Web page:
But why all this foregrounding in talking about a book? I suggest that there are two ways of reading Tonight’s the Night. One can roll through its appealing style—one that holds almost every poem on one page with a double space between each line—and leave with the repeated images and themes of grass, geese, highways, song, Bach, the eye, and photography dissolving into their own senses, or one can prod the delicacies of the subjects in the book by listening to Young, Gould, and then reading a bit more about those artists and thinkers who promulgate the table of contents. How far into our reading, for instance, can we take Ernst’s quote that “it is the marvelous capacity to grasp two mutually distant realities without going beyond the field of our experience and to draw a spark from their juxtaposition,” or Nietzsche’s idea that “everything arises as a result of opposition?” Never mind that these quotes are excerpted from larger works, for here they play their importance twofold: since they are a part of the contents, they precede the poems and thus cloak them in either clarity or ambiguity, given one’s acceptance and/or understanding of the contextual epigraphs, and, secondly, they elevate the focus on fugue and thus stress the contrapuntal aspect—that there are, in addition to being two or more lines of melody, two or more meanings available, or even a tautology at work. Coincidentally, Meng plays closely with this particular idea of negation and double-meaning in that, within these poems, the eye often comes before or becomes the I; additionally, Bach is repeated so much that he becomes simulacrum. Things become variations of themselves as the poems begin to fugue.
It is precisely at this point of figuring and tautology where I fall madly in like with Catherine Meng’s Tonight’s the Night. I have spent a heavy chunk of time with this artifice, clinging so closely to it that recently, on buses and while walking, even on the phone with friends, I catch myself singing or saying tonight’s the night. At first, I did so in reaction to having listened to Neil Young’s album on repeat so many times that I forgot my headphones were on, but then I started saying it as if to bring myself into the field of imagery that follows the refrain, as Meng does so smoothly in her poems. I’ve touched on how the opening track of Young’s album resuscitates itself through repetition, yet I did so without mentioning that his album is book-ended by “Tonight’s the Night part II,” which is almost identical to the opening track but has a slightly mottled if not drunken climax. Moreover, Meng’s momentous layering of poetic imagery, often the same image used again and again, makes the construction of this collection just as fascinating as that in which the construction calls to—the poem. Specifically, I mean that as a reader I am just as invested in how these poems were made as I am in the poems as separate entities. In fact, this investment seems mandatory in coming to terms with the overall arc of this “experiment,” which seems to be an answer to why tonight is the night, an answer that, unfortunately, I really cannot explain myself, but feel as though I am feeling when I read this collection.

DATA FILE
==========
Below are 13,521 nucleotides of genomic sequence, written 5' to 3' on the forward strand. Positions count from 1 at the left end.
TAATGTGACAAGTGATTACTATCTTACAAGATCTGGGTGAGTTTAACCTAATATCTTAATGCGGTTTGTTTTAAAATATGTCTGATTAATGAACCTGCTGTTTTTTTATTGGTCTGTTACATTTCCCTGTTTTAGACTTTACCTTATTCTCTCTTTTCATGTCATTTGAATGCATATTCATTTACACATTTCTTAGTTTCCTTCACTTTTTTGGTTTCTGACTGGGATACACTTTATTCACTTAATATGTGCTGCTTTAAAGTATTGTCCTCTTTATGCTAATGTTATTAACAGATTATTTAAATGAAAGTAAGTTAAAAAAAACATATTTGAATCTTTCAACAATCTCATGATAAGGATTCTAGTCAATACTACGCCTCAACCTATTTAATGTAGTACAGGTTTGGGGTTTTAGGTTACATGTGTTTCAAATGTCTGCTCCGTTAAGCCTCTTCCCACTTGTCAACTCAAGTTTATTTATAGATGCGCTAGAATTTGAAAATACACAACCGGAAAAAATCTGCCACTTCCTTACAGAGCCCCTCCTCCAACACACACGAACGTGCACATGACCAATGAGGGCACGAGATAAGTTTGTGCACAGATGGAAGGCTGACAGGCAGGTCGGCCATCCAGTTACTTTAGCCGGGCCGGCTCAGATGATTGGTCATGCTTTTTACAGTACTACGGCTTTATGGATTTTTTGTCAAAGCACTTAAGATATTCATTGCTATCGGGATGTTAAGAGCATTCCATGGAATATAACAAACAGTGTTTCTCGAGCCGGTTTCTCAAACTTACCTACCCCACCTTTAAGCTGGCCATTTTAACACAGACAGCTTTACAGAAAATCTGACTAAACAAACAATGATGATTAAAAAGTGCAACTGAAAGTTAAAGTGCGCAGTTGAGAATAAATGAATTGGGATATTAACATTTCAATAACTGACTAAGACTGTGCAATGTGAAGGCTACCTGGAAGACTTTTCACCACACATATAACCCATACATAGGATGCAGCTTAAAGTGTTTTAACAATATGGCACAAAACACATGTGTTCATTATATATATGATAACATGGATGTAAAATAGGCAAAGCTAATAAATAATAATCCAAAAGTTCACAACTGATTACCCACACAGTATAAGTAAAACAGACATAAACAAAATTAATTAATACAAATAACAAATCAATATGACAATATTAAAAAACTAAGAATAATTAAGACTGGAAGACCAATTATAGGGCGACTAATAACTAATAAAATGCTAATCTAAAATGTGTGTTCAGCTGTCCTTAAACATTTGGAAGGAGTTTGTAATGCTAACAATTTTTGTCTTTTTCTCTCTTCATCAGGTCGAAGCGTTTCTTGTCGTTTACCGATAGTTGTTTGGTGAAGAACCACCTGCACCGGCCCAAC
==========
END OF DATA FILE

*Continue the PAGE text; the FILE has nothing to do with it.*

II: Tonight’s the Night is a Great First Book
By now it might seem obvious that I enjoy this book, yet maybe not specifically why. The strength of this book is that it propels the reader into it. On the surface, there doesn’t seem to be a lot going on in these poems, which Meng soon notes. Since they all share the same title, they seem harder to ground, like continuously light comments on one engulfing theme. Yet because of this they demand more attention, they challenge the reader to accept the intentionality of the project and to take a bit more time extrapolating its themes. Let’s go to the first poem in the collection:
Tonight’s the Night
In April it snows your favorite song. It wraps around your ankles
where Bach should be. Eyes confuse leafless trees with artificial trees.
Toward chord curve, towards trucks
barreling into their breaks where the lights of the city pick up
you follow the line. Shitting troops of geese
bellow toward an ugliness which wobbles weird,
the bald tire they make of the sky. Where this world folds
exposed to sun you can learn
about face. The articulate patterns of each blade of grass.
They grow most before dawn while people are sleeping,
while the trains leave with a muttering of lead & petals.
While the videographer films a chopstick
tracing statues in window steam. Cutting open his breath.